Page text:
from Weekly News Update on the Americas


Residents of the oil-rich Amazon province of Napo in eastern Ecuador began an open-ended strike on Feb. 20 to demand resources to carry out public works in the region. On the first day of the strike, hundreds of people seized a pumping station of the state oil company, PetroEcuador, shutting down the flow of oil for nearly 17 hours. On Feb. 21, protesters shut down the Sardinas pumping station of the privately owned Heavy Crude Pipeline (OCP); police broke up the occupation there early on Feb. 23. The OCP is owned by the US oil company Occidental, the Canadian firm Encana and the Spanish-Argentine company Repsol-YPF.

The government refused to negotiate with protest leaders, and on Feb. 21, protesters clashed with police. The protesters exploded sticks of dynamite, seriously injuring several police agents; police used gunfire against the protesters. A 19-year-old protester, William Mamallacta Noa, was struck in the head by a bullet; he was transferred to Quito where he remains hospitalized in intensive care. Doctors believe he may have permanent brain damage. Activists say 34 people were wounded by bullets, detainees have been tortured and 12 protesters have disappeared.

The government declared a state of emergency in the zone on Feb. 22, suspending civil liberties. Massive raids were carried out in Tena, the provincial capital, and soldiers confiscated food and supplies from local residents. Security forces blocked anyone from entering the oil town of Baeza, including human rights volunteers trying to verify reports of abuses. A police general in Tena told the Ecuadoran Permanent Human Rights Assembly (APDH) that army Gen. Gonzalo Meza is directly responsible for the repression and excesses committed by security forces.

After at least six hours of negotiations in Quito, Napo provincial officials, representatives of the government of President Alfredo Palacio and Gen. Meza reached an agreement late on Feb. 23. The government agreed to free some 35 people arrested during the protests, lift the state of emergency and arrange for about $100 million worth of public works in the region, including a highway through the Amazon, a new airport and funding for education and for water, sewer and electric services.

Napo governor Gina San Miguel announced the end of the strike on Feb. 24: “I want to tell the entire country that this [strike] was a response to the lack of attention from each successive government,” said San Miguel. San Miguel and Quijos mayor Rene Balladares were among 30 people arrested on Feb. 21; both were freed hours later. Journalist Pedro Arevalo was also among those arrested. (Resumen Latinoamericano, Feb. 24; Miami Herald, Feb. 24; Diario La Hora. Quito, Feb. 24; APDH, Feb. 24; Financial Times, Feb. 23)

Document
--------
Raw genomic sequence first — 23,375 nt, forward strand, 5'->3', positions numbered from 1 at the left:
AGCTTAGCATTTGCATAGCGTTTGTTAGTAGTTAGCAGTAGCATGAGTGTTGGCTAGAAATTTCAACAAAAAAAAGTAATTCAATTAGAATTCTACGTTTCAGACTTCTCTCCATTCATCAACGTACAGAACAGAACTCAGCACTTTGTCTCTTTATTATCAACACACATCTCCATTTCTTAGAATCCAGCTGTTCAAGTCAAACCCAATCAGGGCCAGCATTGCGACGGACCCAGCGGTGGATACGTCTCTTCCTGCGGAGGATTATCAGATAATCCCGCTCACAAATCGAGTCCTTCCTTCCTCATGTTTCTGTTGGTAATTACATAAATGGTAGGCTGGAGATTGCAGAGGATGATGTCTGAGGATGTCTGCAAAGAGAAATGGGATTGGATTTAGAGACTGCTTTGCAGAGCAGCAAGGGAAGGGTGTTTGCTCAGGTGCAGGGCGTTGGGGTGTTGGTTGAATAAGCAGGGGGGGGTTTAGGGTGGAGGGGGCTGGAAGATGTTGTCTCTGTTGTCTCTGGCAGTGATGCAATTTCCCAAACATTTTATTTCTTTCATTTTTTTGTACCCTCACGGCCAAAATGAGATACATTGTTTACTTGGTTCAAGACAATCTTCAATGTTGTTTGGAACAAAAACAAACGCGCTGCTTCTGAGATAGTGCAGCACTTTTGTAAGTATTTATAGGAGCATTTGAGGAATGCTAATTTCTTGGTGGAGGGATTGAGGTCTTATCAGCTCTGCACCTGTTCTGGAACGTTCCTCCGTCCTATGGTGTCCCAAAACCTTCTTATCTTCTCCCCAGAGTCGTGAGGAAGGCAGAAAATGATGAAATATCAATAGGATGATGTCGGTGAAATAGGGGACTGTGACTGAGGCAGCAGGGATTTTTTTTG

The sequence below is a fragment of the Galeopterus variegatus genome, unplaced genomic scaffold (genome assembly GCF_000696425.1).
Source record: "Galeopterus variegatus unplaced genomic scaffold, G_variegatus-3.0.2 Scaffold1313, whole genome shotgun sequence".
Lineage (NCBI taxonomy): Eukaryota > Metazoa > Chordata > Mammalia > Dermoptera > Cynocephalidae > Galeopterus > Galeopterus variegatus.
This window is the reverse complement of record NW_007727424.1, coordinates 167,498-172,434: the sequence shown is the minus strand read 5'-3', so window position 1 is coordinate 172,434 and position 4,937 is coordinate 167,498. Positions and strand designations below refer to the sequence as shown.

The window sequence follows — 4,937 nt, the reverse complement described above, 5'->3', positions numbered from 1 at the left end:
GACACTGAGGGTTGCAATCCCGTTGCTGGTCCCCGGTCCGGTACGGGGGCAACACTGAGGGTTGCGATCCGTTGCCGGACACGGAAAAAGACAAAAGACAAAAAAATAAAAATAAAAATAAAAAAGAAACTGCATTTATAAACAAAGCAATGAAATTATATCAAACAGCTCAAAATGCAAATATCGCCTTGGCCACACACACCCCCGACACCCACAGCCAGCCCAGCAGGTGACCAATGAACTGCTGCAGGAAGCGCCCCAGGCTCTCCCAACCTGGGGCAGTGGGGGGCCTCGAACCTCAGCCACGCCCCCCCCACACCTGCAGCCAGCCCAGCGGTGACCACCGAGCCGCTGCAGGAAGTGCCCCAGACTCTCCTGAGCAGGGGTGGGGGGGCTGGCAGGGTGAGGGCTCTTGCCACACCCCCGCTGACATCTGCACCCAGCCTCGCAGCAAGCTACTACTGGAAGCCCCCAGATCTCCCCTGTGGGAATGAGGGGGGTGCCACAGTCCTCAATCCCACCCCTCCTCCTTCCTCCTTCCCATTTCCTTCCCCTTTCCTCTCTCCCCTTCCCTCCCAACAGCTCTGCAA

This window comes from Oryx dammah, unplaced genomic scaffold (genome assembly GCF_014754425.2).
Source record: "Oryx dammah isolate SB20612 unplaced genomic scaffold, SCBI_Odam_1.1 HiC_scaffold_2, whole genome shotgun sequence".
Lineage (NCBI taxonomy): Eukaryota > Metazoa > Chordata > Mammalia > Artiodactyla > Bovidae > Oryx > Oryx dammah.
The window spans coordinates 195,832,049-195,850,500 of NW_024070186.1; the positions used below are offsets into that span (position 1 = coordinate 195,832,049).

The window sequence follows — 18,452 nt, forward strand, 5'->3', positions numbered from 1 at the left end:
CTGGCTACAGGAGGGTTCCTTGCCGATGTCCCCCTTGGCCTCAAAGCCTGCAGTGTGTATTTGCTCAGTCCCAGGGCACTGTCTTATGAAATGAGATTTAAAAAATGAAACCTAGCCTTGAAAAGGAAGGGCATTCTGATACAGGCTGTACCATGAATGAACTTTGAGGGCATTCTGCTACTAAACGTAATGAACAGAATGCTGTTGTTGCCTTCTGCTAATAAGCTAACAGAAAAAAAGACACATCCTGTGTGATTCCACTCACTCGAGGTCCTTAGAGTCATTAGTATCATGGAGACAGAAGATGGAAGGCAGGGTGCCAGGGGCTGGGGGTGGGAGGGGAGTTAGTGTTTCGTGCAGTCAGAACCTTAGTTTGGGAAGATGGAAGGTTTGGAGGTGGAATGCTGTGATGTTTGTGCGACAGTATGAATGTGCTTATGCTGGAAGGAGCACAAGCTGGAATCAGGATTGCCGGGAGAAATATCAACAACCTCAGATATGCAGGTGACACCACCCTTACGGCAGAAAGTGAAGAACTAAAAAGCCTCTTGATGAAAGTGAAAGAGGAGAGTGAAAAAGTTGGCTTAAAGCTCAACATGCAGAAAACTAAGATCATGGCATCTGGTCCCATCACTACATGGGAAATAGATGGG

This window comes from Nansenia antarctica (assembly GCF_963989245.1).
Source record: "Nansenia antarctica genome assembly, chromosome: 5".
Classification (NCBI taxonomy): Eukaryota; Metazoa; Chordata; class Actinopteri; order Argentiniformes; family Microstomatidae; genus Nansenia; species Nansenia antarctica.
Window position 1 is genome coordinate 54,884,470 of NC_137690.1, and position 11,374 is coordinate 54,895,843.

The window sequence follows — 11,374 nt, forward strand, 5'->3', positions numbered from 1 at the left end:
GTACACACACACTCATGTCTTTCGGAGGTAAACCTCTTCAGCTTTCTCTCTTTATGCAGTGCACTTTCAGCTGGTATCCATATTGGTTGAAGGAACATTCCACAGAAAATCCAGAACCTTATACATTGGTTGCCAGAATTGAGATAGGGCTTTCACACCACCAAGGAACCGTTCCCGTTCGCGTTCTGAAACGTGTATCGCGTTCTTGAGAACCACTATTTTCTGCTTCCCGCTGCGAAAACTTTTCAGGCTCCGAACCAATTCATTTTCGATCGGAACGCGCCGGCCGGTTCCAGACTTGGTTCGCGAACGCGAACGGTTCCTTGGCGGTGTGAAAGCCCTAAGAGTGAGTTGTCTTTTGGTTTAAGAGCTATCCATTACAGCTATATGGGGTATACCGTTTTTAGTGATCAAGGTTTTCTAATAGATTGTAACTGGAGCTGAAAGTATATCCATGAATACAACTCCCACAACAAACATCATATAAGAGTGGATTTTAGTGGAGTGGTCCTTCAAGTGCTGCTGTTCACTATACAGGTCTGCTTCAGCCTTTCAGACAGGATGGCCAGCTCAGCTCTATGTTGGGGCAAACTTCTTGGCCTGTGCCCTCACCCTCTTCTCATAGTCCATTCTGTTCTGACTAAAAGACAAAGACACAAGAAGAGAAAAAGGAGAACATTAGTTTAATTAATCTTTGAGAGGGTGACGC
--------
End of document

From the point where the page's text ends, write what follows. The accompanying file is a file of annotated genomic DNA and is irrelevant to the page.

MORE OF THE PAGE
Weekly News Update on the Americas, Feb. 26


On Feb. 8, at least 2,000 people marched through the historic center of Quito, Ecuador, to protest the Andean Free Trade Agreement (referred to as the Free Trade Treaty, TLC) being negotiated with the US, Peru and Colombia. The students, retirees, teachers and union members were also marching to demand that the US oil company Occidental (Oxy) be forced to leave Ecuador for having violated its contract terms. Students were also demanding special discounted bus fares, and the retirees were demanding an increase in their pensions. Unlike similar marches in January, there were no serious incidents with police. (EFE, Feb. 8)

Some 1,500 residents of Sucumbios province in northern Ecuador, led by provincial governor Luis Munoz and Lago Agrio council member Angel Villacis, left in buses on the night of Feb. 6 to attend the Feb. 8 protest in Quito. The Sucumbios residents are also demanding that the government of President Alfredo Palacio fulfill promises made in the resolution of a regional strike last August, as well as cancel Ecuador’s contract with the US oil company Occidental and reject the TLC.

Police initially tried to block the caravan of 50 buses in Santa Cecilia, just outside Lago Agrio, but the protesters managed to evade police and continue toward Quito. In Canton Baeza, an hour and a half from Quito, police stopped the buses and forced the protesters to get out. The police then attacked the protesters with tear gas. The demonstrators continued their march toward Quito on foot. (Campana Continental contra el ALCA, Feb. 7 from Servicio Informativo OPCION)

Some 100 striking Ecuadoran flower industry workers demonstrated on Feb. 7 at the Mariscal Sucre airport in Quito to protest the harsh conditions faced by flower workers. The workers at Rosas del Ecuador have been on strike for three years; they were supported at the demonstration by the Confederation of Indigenous Nationalities of Ecuador (CONAIE) and by the Austrian organization Swedwind – ConAccion. The protest was held at the hangars where boxes of flowers were being loaded onto planes headed for Valentine’s Day sales in the US and Europe. A similar protest was held in Vienna, Austria.

Christina Schroeder of Swedwind – ConAccion clarified that the purpose of the protests is to inform people about conditions and demand fair treatment for workers, not to boycott the industry. According to Jaime Breilth of the Health Research and Advisory Center (CEAS), 80% of Ecuador’s 400 flower producers “dramatically fail to comply with international codes of social, labor and ecological conduct.” (Minga Informativa/ALAI, Feb. 8)

Weekly News Update on the Americas, Feb. 12


Weekly News Update on the Americas

See also WW4 REPORT #118


Reprinted by WORLD WAR 4 REPORT, March 1, 2006
Reprinting permissible with attribution